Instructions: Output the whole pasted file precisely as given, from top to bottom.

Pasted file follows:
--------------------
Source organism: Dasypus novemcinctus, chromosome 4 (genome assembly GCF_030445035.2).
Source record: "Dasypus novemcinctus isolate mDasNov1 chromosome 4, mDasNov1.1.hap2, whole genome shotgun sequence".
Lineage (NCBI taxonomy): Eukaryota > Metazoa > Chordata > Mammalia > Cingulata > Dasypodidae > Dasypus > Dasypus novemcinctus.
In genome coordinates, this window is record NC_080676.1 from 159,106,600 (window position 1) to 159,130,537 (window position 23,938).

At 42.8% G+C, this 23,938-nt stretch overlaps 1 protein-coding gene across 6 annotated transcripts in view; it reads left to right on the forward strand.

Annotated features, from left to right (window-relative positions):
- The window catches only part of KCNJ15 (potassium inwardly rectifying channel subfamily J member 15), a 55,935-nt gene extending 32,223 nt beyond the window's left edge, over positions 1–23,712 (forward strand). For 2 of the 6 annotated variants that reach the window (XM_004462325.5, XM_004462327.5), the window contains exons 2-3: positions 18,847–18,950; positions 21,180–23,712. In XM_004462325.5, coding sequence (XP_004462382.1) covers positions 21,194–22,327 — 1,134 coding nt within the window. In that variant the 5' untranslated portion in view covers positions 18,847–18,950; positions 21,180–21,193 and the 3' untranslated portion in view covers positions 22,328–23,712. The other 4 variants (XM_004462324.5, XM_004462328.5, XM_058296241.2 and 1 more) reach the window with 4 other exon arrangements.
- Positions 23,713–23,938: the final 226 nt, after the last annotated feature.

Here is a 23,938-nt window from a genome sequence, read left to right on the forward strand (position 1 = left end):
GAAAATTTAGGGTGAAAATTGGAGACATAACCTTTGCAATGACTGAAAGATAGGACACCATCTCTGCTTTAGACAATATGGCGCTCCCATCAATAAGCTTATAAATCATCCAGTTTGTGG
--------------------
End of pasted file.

Source organism: Dasypus novemcinctus, chromosome 4 (genome assembly GCF_030445035.2).
Source record: "Dasypus novemcinctus isolate mDasNov1 chromosome 4, mDasNov1.1.hap2, whole genome shotgun sequence".
Lineage (NCBI taxonomy): Eukaryota > Metazoa > Chordata > Mammalia > Cingulata > Dasypodidae > Dasypus > Dasypus novemcinctus.
In genome coordinates, this window is record NC_080676.1 from 159,106,600 (window position 1) to 159,130,537 (window position 23,938).

At 42.8% G+C, this 23,938-nt stretch overlaps 1 protein-coding gene across 6 annotated transcripts in view; it reads left to right on the forward strand.

Annotated features, from left to right (window-relative positions):
- The window catches only part of KCNJ15 (potassium inwardly rectifying channel subfamily J member 15), a 55,935-nt gene extending 32,223 nt beyond the window's left edge, over positions 1–23,712 (forward strand). For 2 of the 6 annotated variants that reach the window (XM_004462325.5, XM_004462327.5), the window contains exons 2-3: positions 18,847–18,950; positions 21,180–23,712. In XM_004462325.5, coding sequence (XP_004462382.1) covers positions 21,194–22,327 — 1,134 coding nt within the window. In that variant the 5' untranslated portion in view covers positions 18,847–18,950; positions 21,180–21,193 and the 3' untranslated portion in view covers positions 22,328–23,712. The other 4 variants (XM_004462324.5, XM_004462328.5, XM_058296241.2 and 1 more) reach the window with 4 other exon arrangements.
- Positions 23,713–23,938: the final 226 nt, after the last annotated feature.

Here is a 23,938-nt window from a genome sequence, read left to right on the forward strand (position 1 = left end):
GAAAATTTAGGGTGAAAATTGGAGACATAACCTTTGCAATGACTGAAAGATAGGACACCATCTCTGCTTTAGACAATATGGCGCTCCCATCAATAAGCTTATAAATCATCCAGTTTGTGG